Friday, 2 December 2016

Sandy Irvine: Oxford Blue on Everest

Ever since the mountain was first attacked in 1922 Everest has taken its toll of human lives. Of course everyone interested in the history of Himalayan climbing knows that the summit bid made by Mallory and Irvine on June 8th 1924 ended in disaster. I should expect an educated young climber to be able to tell me something about Mallory: I should be astonished if any information were forthcoming about Irvine. Not so now that the Irvine diaries and his biography have been published. Before it would hardly have been wrong to call Irvine "the unknown Everester". Now on Everest's roll of honour he can occupy the place he deserves. With hindsight one can see that the years between 1919 and 1925 were not the best of times to launch attempts to climb Everest.The climbing world of those days was very small and the number of experienced mountaineers of the right age had been heavily cut down by the blood bath of the 1914-18 war.

Passages by sea made it necessary for a man to get leave of six to eight months from his home and many ‘possibles’ could not do this, nor could they have afforded it had the leave been given. Thus the 1924 expedition started out with only eight 1953 there were 14. about high altitude climbing we then had almost everything to learn; as an example, i remember Captain Farrah saying to me in 1920 that he thought that four climbers on an expedition would be a big enough team to make an effective dash for the top.

One had to admit that the pioneer climbs on Everest had two major results. first,they set foot on great controversy about the use of oxygen on high altitude climbs. At first, most mountaineers were against it. this certainly applies to the climber on the 1922 and 1924 expeditions.

Irvine's former home in Birkenhead.After falling into dereliction it has since been restored and converted into apartments

in 1922 Finch was the chief advocate of oxygen but he was a voice crying in the wilderness; none of the experienced mountaineers wanted to go with him but Geoffrey Bruce did not mind because he was a mountaineer and was game for adventure. secondly, there was an undoubted influence of Everest on expanding the interest in climbing; you might almost say, it was the spark which set the world alight. the selection committee in 1923 were in two minds about including Irvine on the team for 1924. some held the view that he was too young. But Irvine’s supporters had three strong argument in his favour.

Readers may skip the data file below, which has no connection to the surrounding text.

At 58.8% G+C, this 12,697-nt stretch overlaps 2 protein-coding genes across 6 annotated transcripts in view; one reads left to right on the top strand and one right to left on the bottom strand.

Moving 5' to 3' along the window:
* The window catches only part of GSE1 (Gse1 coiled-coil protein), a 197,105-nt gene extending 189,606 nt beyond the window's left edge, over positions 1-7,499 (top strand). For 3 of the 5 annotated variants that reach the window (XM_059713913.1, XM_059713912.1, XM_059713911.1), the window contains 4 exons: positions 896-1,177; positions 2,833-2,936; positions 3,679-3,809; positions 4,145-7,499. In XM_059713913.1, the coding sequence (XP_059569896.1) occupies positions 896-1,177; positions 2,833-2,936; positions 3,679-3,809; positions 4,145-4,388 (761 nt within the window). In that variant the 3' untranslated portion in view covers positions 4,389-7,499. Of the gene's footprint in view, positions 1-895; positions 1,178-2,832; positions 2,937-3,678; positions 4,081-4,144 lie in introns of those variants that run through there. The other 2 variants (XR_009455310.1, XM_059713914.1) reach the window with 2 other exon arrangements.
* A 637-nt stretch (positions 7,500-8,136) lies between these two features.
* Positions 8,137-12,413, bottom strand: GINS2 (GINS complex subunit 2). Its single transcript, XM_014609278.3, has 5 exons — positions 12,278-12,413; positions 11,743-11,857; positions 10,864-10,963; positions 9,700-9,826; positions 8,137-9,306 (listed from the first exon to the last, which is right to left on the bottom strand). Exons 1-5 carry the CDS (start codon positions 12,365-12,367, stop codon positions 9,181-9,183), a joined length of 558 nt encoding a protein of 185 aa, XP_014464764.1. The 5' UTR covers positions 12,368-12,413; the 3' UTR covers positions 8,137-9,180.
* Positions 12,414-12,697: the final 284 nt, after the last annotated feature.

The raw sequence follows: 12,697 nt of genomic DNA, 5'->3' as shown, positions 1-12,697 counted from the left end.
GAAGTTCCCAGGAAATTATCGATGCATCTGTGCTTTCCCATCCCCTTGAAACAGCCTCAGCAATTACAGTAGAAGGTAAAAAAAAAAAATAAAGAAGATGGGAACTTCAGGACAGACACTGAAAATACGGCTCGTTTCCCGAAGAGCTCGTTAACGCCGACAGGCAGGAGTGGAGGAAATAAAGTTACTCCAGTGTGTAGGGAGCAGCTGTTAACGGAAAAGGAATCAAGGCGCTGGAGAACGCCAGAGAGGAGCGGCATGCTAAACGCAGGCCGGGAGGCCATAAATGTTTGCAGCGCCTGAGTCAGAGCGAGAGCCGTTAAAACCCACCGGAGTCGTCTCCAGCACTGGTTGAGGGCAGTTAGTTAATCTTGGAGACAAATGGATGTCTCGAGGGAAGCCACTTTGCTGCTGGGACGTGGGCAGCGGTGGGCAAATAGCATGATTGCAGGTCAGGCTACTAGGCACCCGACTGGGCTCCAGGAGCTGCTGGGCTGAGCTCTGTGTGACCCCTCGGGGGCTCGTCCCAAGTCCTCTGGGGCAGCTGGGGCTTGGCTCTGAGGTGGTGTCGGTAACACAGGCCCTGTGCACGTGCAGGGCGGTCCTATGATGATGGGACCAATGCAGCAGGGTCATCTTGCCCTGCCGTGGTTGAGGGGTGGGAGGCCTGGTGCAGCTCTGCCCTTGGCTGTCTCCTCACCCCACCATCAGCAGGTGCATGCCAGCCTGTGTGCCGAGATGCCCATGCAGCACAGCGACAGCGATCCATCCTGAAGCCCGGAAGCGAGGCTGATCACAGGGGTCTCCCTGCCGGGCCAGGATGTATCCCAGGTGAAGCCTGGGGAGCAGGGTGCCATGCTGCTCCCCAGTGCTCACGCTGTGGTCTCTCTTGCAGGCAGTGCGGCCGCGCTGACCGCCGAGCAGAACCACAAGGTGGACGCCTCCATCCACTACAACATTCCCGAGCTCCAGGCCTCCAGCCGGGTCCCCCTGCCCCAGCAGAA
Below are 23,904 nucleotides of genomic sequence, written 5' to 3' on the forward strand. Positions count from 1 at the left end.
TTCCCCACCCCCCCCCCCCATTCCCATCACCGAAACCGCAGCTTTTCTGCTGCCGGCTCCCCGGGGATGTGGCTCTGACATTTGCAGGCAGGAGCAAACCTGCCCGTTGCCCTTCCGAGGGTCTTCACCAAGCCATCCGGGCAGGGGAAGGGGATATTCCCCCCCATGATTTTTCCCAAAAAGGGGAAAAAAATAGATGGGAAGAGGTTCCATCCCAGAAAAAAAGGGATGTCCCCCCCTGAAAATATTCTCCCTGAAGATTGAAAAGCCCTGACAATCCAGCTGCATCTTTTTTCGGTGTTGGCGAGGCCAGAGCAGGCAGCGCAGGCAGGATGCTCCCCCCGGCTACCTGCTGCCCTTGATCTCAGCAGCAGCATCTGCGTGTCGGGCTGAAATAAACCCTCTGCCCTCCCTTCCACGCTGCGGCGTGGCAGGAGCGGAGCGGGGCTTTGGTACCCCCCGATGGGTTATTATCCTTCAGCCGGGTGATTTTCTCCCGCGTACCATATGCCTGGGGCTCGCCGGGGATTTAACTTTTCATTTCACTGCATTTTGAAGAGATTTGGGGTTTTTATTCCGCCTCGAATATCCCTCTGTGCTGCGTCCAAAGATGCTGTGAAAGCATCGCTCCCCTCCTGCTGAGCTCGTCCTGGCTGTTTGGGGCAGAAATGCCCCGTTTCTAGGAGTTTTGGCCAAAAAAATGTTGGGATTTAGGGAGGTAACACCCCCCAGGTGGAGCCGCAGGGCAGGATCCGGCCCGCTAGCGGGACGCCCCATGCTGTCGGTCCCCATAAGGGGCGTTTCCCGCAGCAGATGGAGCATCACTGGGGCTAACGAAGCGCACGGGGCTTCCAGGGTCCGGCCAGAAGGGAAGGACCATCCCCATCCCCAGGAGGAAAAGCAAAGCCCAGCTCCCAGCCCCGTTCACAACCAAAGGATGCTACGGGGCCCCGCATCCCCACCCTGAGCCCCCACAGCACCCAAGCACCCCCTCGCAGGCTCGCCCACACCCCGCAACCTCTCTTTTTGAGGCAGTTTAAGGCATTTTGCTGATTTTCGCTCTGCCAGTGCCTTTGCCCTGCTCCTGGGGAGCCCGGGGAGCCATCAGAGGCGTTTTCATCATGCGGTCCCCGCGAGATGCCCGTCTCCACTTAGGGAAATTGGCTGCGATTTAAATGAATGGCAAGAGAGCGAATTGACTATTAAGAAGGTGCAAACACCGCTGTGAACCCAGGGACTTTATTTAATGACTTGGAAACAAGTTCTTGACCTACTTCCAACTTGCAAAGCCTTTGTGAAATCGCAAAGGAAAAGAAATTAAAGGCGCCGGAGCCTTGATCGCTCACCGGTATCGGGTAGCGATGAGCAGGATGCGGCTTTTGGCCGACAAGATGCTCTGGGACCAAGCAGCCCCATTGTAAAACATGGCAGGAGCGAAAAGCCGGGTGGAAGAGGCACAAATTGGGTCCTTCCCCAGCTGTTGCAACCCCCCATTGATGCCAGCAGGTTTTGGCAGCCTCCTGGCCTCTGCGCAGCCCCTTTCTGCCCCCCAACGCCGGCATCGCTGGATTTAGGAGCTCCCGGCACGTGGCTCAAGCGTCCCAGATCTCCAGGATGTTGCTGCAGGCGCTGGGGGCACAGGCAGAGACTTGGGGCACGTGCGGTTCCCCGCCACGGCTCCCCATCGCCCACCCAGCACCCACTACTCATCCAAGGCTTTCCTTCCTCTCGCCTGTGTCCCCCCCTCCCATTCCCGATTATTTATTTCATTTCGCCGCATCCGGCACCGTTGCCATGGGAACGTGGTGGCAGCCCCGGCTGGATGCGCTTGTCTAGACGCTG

First he was a very fine athlete of well proven stamina and splendid strength. Secondly: Noel Odell had been greatly impressed in Spitsbergen (August 1923) with his cheerful devotion to the work of the sledge journey and the dogged determination with which he faced its problems. Odell’s views carried the weight with the pundits in London. Then....and most important of all..Irvine was the right man to be in charge of the oxygen equipment. He was a born engineer and had good workshop experience. he had a keen eye for the solution of practical problems and very skillful hands. None of the others could have done what he did.

The homeland of the Irvine clan in times long past had been in the Scottish lowlands, not far north of the English Border. In the past, one of them had walked south to Liverpool to start a small commercial enterprise. Slowly that business grew. By the time Sandy came on the scene, the family were established in moderate affluence in a nice house in Birkenhead. the sons were sent to Shrewsbury, a school which at the start of the century had on its staff, the best rowing coach in England. When he took up residence in Merton, Oxford in January 1922, Sandy was immediately given a place in the university crew. He was a very fine oarsman indeed.

The speed with which sandy mastered the techniques of racing on skis was to some extent due to his considerable experience of ordinary ski running in Norway and Spitsbergen in 1923. As a mountaineer he was clearly competent above the average for a man of limited experience-the assumption that he had done no previous climbing is quite wrong.

Chester Cathedral Memorial window.Dedicated to its Cheshire born heroes.

At the end of a long life of devotion to the mountains, I look back on so much that has been thrilling and delightful, (though there have been incidents that have given me grief and pain) The days of my active climbing are now long passed. Yet now, in old age, comes a pleasure I never anticipated; the privilege of doing something for the mountain world. For I have revived the memory of an Everester who must not be forgotten. If I may borrow the words from Holy Writ: Andrew Irvine ‘was dead and is alive again; he was lost and is found’.

Herbert Carr: First published in Climber: December 1979